Looking at the extreme spike for dc_users it does seem likely that that's the one that causes problems when you see the problem, The only thing you could do to make this more obvious is to run the query a couple of times over a few minutes and calculate differences.
The fact that you are doing very little "hard" parsing but plenty of parse calls suggests that something bad is happening (as I may have suggested earlier on) as you search the library cache and do something to validate your right to execute a child cursor. (The reason why I mentioned VPD is that there's a known bug that fits these symptoms.)
Gathering stats invalidates cursors - which means you don't have to spend so much time searching for a valid cursor. You might find that any DDL on the index will have the same effect (one I used to use in the past was to change the PCTFREE - without actually changing the value). It might be worth checking how many child cursors this statement has when contention is occurring (count(*) from v$sql where sql_id = ''') You could also check v$open_cursor to how many sessions have this cursor open at any time - and how many copies each they've managed to acquire.
Have you set the session cursor cache parameter ?
What do the numbers for parse calls, session cursor cache hits and cursor authentications in the interval look like ?
I don't know how other people manage, but I wait until I've completed the page, then switch to "use advanced editor" - see top right corner of form - highlight the text, then select courier new as the font family. (But I cut-n-paste a copy of what I've done into a text document first).
Thanks a lot.
Please Find the Obersvation :
select count(*) from v$sql where sql_id = '6rf2f75wptjrk';
--> count was 19 , as soon as we did the GSS Count Reduced to 4 and gradually increase to 12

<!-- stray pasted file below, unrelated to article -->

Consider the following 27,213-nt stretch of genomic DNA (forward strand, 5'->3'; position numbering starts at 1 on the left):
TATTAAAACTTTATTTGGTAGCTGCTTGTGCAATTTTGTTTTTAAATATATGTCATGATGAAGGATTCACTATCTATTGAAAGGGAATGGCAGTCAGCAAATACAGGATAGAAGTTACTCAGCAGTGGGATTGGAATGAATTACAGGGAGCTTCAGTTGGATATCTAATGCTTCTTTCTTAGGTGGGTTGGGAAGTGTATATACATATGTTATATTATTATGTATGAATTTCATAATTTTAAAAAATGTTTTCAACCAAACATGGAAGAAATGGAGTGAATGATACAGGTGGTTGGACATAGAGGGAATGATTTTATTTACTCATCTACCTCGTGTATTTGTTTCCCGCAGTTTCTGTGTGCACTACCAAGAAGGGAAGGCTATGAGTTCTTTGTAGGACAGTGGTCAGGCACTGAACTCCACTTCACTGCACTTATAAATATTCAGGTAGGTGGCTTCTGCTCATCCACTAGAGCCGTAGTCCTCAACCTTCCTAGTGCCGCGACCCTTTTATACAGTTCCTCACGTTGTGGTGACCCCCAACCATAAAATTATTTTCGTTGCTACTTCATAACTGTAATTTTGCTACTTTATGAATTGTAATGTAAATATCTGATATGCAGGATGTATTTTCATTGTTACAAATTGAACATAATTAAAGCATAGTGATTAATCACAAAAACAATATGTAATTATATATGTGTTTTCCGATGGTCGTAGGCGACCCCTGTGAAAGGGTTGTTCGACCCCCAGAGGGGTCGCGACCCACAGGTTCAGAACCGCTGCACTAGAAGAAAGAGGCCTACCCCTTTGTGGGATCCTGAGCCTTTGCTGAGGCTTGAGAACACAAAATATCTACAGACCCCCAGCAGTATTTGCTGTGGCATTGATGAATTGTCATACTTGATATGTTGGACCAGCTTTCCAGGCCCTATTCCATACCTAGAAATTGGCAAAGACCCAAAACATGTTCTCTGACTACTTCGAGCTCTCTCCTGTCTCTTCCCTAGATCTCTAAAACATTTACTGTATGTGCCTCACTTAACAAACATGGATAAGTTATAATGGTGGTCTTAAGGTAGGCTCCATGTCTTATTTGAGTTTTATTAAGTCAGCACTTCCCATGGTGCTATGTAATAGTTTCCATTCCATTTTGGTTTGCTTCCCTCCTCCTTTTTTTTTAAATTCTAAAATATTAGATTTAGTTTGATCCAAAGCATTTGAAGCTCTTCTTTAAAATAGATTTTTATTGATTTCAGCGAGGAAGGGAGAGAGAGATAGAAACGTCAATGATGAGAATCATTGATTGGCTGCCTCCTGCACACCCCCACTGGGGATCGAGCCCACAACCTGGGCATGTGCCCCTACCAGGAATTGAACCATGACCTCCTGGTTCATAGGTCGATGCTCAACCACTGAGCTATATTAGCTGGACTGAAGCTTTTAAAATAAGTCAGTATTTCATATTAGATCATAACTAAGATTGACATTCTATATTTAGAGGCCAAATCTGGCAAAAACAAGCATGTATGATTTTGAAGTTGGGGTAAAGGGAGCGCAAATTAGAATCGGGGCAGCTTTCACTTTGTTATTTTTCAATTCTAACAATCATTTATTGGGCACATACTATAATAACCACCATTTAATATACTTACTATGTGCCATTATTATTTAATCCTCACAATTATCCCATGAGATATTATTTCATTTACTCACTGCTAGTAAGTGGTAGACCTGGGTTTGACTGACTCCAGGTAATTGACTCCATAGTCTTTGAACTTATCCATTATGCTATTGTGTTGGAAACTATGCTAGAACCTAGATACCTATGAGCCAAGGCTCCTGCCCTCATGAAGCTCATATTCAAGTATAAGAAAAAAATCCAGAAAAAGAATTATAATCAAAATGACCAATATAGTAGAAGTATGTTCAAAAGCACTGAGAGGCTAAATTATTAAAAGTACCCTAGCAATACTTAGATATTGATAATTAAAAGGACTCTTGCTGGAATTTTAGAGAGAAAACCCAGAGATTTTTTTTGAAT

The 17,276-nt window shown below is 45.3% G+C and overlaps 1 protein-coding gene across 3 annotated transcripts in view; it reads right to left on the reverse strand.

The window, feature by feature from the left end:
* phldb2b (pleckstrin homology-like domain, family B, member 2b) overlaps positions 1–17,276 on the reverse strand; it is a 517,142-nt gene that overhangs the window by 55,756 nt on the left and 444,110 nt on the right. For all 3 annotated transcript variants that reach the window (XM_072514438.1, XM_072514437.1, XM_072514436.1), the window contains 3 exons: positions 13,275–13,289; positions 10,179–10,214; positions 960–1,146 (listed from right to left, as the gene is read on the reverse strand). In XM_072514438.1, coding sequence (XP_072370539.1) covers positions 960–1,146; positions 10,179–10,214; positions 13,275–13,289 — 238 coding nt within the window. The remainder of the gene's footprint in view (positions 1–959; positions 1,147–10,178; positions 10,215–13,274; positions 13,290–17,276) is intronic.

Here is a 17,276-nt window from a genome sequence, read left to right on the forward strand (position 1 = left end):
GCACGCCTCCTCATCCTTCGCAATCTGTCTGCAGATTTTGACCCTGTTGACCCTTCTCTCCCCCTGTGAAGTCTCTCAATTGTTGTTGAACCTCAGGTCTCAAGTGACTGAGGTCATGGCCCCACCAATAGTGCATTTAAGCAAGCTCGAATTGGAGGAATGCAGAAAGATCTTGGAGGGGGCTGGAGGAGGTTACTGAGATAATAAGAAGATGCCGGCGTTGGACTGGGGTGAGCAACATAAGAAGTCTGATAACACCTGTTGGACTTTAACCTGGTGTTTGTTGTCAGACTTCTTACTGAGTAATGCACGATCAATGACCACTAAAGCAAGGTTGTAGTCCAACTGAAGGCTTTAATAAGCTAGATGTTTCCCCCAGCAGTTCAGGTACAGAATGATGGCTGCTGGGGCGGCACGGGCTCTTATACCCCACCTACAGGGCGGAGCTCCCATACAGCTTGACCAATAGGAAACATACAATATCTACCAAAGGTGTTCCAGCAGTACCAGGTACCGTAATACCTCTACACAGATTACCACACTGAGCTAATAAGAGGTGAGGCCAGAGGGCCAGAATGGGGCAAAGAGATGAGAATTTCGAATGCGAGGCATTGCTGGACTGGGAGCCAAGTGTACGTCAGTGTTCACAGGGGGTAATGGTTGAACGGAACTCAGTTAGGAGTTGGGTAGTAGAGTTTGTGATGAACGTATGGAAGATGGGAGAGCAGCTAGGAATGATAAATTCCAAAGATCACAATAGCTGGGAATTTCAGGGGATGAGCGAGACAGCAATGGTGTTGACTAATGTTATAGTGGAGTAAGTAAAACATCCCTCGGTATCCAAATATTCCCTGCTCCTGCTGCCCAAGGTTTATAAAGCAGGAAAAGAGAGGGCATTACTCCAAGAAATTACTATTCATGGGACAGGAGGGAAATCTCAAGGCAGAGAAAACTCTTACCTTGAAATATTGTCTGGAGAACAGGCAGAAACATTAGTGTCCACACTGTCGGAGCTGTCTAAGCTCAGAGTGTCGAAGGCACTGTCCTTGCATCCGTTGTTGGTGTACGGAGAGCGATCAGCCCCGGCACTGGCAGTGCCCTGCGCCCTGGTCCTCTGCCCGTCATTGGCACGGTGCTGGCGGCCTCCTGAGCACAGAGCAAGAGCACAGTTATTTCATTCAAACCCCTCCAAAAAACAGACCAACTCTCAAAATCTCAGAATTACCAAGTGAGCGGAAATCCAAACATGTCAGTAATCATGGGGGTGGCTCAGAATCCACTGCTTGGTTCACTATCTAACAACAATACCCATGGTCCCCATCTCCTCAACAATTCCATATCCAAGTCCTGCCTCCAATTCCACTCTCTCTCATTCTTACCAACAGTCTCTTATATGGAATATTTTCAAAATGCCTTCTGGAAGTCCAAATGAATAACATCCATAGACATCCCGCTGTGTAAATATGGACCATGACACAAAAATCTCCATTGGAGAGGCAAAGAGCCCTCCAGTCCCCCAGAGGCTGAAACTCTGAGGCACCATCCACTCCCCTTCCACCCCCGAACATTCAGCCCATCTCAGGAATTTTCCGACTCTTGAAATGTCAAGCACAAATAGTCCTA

-- > Session Cashed Cursor is value :
session_cached_cursors integer 1200
-- > Count Of the DC_USERS Taken at different time during the contention observed.
-- Time Sleep Time -- 11:58 574236392 2967369332806 -- 12:02 574827287 2969900443831 -- 12:10 577951681 2980163642648 -- 12:34 583273451 2990521771589 -- 3:30 593503044 3059362695733
Thanks a lot of help for on this. I am understanding a lot on core DATABASE with the help of you.
At present we are just invalidating the cursor and making the improvement in the performance.We have worked on few things to make Performance better ( to reduce this contention ) :
> Creating A New INdex on the same table.
> Changes are made in code to reduce the concurrent access to this particular table.
I have checked that VPD is implemented in our case. After the recent code changes , three more policies has been applied . Is there any way I can find out when the dba_policies has been implemented. Since I can't see any creation date in DBA_POLICIES.
select * from v$vpd_policy where sql_id = '6rf2f75wptjrk';
SELECT count(*) FROM DBA_POLICIES where enable='YES';
I don't know of an explicit stored date, but dba_policies records the PF_owner, package and function that generate the security predicate, so you could query dba_objects for the package to check its creation date and last DDL date - this MIGHT be an indicator, e.g.:
object_id, created, last_ddl_time
owner = 'XDB'
and object_name = 'DBMS_XDBZ0'
and object_type = 'PACKAGE'